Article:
My daughter checked out this book from the library over and over through her high school years, and I think she was probably the only one who ever read it in those years. The book may have influenced her to major in applied linquistics in college! I just read The Education of Hyman Kaplan for the first time and it is hilarious! The book was published in 1937 and the setting is a classroom of immigrant students struggling to learn the English language. Hyman Kaplan is the star as he always has so My daughter checked out this book from the library over and over through her high school years, and I think she was probably the only one who ever read it in those years. The book may have influenced her to major in applied linquistics in college! I just read The Education of Hyman Kaplan for the first time and it is hilarious! The book was published in 1937 and the setting is a classroom of immigrant students struggling to learn the English language. Hyman Kaplan is the star as he always has some off-the-wall, genius way of phrasing and understanding English. As an example: "For a long time Mr. Parkhill had believed that the incredible things which Mr. Hyman Kaplan did to the English language were the products of a sublime and transcendental ignorance. That was the only way, for example, that he could account for Mr. Kaplan's version of the name of the fourth President of the United States: 'James Medicine.'....Any final doubts Mr. Parkhill might have felt on the whole matter were resolved once and for all when Mr. Kaplan conjugated 'to die' as 'die, dead, funeral.'" This book shows the difficulty of making sense of the English language, and those who undertake learning it as adults are to be commended.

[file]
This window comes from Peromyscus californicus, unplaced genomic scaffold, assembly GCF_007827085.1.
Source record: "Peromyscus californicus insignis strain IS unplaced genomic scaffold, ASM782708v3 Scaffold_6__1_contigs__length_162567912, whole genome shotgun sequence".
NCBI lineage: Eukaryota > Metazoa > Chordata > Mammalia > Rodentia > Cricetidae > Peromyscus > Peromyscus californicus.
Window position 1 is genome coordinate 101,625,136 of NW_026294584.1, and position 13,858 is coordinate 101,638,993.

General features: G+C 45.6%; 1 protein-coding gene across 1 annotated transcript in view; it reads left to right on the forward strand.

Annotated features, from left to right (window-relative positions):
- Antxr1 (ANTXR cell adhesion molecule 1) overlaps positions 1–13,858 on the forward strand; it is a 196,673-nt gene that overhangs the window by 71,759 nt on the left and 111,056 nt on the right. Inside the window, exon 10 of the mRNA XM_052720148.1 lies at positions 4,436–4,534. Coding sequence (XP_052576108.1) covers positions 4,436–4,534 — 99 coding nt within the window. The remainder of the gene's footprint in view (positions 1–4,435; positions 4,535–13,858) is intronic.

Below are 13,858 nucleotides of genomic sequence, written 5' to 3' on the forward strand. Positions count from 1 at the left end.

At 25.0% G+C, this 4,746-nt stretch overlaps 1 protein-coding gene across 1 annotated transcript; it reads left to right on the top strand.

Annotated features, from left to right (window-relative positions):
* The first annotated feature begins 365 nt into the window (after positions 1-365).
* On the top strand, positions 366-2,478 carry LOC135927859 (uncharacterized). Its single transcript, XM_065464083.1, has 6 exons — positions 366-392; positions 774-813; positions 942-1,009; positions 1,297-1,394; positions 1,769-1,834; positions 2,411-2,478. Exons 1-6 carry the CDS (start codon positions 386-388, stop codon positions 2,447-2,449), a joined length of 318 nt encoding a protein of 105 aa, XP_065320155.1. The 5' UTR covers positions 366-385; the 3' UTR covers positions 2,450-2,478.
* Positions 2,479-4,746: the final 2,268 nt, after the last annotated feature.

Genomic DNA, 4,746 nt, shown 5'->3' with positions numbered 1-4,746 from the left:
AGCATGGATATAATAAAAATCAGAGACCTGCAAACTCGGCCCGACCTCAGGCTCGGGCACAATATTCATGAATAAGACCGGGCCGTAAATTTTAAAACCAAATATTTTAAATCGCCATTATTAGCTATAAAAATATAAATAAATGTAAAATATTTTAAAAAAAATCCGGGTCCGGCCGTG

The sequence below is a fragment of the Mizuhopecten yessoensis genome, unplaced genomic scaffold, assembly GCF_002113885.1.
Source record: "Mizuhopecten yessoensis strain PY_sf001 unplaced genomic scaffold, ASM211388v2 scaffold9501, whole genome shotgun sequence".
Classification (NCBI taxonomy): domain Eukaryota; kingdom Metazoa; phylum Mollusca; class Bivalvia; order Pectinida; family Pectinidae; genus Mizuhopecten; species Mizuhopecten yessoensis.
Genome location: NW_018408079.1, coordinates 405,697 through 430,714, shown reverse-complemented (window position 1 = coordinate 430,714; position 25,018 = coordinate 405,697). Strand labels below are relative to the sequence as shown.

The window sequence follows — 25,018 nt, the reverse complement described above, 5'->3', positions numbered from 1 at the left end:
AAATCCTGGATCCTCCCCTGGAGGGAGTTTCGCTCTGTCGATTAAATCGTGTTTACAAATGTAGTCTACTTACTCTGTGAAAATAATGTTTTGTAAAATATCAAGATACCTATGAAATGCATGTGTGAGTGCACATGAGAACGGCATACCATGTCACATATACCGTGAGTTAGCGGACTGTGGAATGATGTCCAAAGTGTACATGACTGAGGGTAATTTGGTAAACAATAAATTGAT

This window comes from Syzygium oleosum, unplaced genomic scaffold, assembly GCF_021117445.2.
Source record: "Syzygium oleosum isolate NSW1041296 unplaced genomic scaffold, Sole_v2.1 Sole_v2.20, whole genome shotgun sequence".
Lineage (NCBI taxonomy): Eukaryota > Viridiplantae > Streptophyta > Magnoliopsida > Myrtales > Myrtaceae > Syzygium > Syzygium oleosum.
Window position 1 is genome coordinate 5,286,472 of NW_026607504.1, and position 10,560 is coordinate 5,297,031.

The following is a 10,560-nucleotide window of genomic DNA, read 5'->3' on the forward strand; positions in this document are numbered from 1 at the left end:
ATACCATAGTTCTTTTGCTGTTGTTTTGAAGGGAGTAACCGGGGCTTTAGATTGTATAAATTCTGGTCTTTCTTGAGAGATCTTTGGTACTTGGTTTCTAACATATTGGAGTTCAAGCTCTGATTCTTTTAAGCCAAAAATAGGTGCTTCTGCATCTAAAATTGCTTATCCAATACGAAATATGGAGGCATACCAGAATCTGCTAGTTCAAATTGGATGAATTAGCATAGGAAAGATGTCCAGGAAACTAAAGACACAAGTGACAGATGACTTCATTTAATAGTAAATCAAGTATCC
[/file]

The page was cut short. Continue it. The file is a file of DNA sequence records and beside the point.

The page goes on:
19. 5 out of 5

    Davidg